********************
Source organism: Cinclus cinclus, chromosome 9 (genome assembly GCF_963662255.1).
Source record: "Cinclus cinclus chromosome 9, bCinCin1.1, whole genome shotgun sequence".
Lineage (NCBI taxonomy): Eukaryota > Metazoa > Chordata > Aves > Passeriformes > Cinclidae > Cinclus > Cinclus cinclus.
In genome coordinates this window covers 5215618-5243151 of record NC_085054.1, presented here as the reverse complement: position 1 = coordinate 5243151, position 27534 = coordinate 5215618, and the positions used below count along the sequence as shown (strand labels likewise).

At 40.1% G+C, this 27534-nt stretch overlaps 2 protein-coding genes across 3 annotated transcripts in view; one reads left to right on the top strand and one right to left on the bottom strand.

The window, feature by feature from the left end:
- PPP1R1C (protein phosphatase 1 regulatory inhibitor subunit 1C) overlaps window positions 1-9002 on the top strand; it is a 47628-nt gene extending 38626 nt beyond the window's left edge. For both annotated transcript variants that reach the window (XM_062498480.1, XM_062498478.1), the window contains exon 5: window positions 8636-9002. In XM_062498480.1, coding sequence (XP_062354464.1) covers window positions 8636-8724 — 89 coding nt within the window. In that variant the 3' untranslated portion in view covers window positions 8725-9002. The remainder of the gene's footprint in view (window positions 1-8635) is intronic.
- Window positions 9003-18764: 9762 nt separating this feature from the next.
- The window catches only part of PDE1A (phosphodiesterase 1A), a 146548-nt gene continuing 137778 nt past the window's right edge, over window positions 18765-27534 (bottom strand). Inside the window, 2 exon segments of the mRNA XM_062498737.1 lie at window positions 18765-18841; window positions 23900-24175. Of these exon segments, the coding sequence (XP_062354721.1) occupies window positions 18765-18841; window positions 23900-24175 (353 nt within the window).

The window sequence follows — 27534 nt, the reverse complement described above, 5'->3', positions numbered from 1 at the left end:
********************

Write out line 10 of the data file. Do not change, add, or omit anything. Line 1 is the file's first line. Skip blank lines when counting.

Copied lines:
The window sequence follows — 27534 nt, the reverse complement described above, 5'->3', positions numbered from 1 at the left end: